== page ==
Colleen Phillips asked for forgiveness as she prepared to sing with the Lane Middle School mariachi band as it rehearsed “De Colores” for a December concert.
She might mispronounce the Spanish lyrics, she warned eighth grader Sofia Alvarez, whose family is Mexican.
Meanwhile, the students worked to master musical notes they don't typically encounter in concert or jazz band, such as G sharp.
“You're more likely to see an A flat than a G sharp, right?” said Phillips, band and orchestra teacher. “You are playing notes that are very uncommon for us.”
Lane's mariachi program began in fall 2019 but only had months to develop before COVID-19 forced it into hiatus. It is not only the first of its kind in Fort Wayne, Phillips said, but also one of the first in northern Indiana.
The effects of teaching the traditional Mexican music could go beyond her Fort Wayne Community Schools classroom. Although not everybody in the after-school group is Hispanic, she said, the band gives a voice to that culture.
The Hispanic population at Lane has grown to 22% of the student body as of last academic year from less than 5% in 2005-06. Districtwide, the population has grown to almost 20% from 10% during the same period, according to state data.
“It really gives students an identity and something to be proud of,” Phillips said of the mariachi program.
That's what got eighth grader David Ramos interested. He's not a music student, but Ramos said he wanted to do something traditional involving his Mexican heritage.
Alvarez shared similar reasons, saying she wanted to learn more about the music genre.
Jason Brown, an eighth grader with clarinet experience, is branching out to the string family through the mariachi band.
“I've only been playing about two weeks,” he said in late October, noting the opportunity to learn about another culture appealed to him.
Phillips said such lessons can lead to better relationships.
“If you understand someone's culture, you understand them a lot better,” Phillips said. “If you understand someone's music, you can have an appreciation for stuff. It breaks down a lot of barriers.”
Delayed by virus
With a trumpet in her left hand, Phillips raised her right hand and snapped her fingers as about a dozen band members prepared to try “De Colores” again.
“I'm not expecting perfection,” Phillips said. “I just want to try.”
Lane's mariachi program was only months old when the coronavirus pandemic shuttered schools in March 2020, she said. Music programs, in general, were affected by continued restrictions.
“Last year, nothing happened,” Phillips said. “We weren't even allowed to have after-school activities. There was no jazz band. There was no mariachi. There was barely our daytime ensembles.”
A colleague in Ligonier is in a similar situation.
Shaina Liv Lescano of West Noble Middle School said COVID-19 ruined plans to start a mariachi club in the 2019-20 academic year. It finally launched this year with about 10 students – a number that fluctuates because of sports, the orchestra director said.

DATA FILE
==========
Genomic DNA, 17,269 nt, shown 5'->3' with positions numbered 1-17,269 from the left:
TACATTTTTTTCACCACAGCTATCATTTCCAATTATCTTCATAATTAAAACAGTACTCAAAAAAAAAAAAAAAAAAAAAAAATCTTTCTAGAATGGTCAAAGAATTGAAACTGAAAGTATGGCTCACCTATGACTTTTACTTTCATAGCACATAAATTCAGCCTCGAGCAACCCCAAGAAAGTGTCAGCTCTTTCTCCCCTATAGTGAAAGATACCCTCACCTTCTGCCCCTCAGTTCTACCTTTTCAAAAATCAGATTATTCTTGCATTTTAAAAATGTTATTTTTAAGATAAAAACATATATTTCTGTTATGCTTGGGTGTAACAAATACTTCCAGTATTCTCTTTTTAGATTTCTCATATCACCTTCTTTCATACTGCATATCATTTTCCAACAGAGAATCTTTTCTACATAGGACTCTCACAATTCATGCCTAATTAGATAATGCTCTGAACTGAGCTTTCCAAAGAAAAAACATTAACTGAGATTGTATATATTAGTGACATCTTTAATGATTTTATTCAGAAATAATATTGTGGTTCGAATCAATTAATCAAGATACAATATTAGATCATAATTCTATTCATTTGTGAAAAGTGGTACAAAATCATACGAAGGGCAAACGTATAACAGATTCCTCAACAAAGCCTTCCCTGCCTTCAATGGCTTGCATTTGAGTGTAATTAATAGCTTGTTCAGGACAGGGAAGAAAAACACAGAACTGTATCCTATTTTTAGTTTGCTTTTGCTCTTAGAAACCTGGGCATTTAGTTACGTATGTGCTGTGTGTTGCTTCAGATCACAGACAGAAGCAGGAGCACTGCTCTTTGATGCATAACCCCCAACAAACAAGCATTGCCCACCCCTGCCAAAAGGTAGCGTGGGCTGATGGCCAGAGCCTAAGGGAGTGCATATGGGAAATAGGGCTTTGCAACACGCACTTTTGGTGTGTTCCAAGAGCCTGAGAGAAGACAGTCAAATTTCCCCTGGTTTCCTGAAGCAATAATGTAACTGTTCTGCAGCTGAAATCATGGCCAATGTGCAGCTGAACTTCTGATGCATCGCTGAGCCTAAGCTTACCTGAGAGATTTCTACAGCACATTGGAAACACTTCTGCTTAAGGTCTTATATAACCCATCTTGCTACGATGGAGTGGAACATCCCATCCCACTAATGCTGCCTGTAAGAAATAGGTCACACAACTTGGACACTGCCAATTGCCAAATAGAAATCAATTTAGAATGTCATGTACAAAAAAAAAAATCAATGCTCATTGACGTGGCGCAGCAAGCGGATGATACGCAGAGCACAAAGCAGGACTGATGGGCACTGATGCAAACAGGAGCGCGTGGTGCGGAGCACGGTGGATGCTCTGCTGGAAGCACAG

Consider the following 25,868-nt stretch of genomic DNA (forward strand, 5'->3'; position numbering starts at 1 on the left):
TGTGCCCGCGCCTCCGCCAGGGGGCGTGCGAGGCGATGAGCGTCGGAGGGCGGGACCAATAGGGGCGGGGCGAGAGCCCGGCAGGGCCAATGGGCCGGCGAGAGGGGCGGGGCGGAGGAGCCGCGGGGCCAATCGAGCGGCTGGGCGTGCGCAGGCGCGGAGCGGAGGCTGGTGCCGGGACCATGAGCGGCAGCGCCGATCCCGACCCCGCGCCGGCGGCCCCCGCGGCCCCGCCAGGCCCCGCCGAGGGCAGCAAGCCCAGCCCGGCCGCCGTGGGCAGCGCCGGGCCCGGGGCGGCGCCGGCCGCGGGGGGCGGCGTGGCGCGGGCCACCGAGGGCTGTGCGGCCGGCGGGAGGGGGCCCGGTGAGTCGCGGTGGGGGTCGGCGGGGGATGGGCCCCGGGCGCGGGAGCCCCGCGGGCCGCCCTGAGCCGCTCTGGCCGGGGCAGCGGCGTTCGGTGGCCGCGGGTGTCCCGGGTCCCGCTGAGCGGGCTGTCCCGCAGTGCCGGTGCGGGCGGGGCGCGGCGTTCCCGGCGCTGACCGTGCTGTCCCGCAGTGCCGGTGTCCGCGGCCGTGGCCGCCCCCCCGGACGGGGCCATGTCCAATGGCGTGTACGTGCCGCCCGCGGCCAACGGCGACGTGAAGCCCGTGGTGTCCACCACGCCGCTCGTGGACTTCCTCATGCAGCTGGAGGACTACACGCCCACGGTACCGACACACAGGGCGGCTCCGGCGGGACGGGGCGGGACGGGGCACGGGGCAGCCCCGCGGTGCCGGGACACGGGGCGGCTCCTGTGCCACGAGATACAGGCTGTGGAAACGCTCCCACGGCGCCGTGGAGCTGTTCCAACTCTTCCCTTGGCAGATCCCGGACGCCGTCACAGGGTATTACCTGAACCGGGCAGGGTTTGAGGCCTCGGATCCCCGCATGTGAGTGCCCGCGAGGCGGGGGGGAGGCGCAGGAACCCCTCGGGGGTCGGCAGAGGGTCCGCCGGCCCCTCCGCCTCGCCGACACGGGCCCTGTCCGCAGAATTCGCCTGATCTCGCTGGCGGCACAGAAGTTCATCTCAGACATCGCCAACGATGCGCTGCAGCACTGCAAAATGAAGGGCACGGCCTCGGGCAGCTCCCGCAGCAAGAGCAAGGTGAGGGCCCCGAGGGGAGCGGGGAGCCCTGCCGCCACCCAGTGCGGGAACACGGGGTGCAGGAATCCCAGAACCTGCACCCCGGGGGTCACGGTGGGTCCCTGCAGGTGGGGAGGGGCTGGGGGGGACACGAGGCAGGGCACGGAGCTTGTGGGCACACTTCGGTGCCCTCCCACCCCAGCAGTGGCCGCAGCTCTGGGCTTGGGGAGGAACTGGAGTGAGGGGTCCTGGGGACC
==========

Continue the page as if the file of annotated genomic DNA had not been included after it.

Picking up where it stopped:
Like the program at Lane, West Noble's group meets weekly but limits participation to seventh and eighth graders who are in music classes, Lescano said.
“I kept it that way so that I'm working with students who have some musical knowledge and ensemble experience,” Lescano said by email. “It makes rehearsals a lot easier to focus on ensemble playing, style and mariachi-specific technique.”
Any student can participate at Lane, Phillips said, naming a couple who aren't otherwise involved in the music department.
“We have a lot of students who are learning instruments,” she said, “which I love.”
Lescano knows of only one other mariachi program in Indiana, and that's at an Indianapolis middle school.
But Phillips said such programs are prevalent elsewhere in the United States, particularly the Southwest. A music educator with experience in mariachi programs didn't hesitate to help Phillips with resources to get Lane's program started.
“It was links to all this,” Phillips said, sharing a three-ring binder thick with music and other information. “If we were a legit program, this is how I could go for it.”
Steve Corona, a FWCS board member, has seen the strength of school mariachi programs while attending conferences in the South and Southwest. He told Phillips at a September board meeting he's excited she's brought the music to district students.
“It really spoke to me that it brought together band, orchestra and choir,” Phillips said, noting she was involved in all three as a Northrop High School student. “I love how it blends them together.”
Phillips said she would welcome help from adults who play mariachi music in the community.
Along with encouragement through social media from mariachi educators, Lescano is leaning on books, including “Mariachi Mastery,” as she begins West Noble's program. She hopes to expand the repertoire so she can dive into mariachi standards.
Lescano noted she is Argentine-American but grew up with a Mexican stepfather. It helps to know Spanish so she can help students with pronunciation, she said.
“Mariachi are the storytellers of Mexico,” Lescano said. “Their songs cover topics like love, history, nature, patriotism and life in Mexico. I'm looking forward to pushing students to tell their own stories through mariachi.”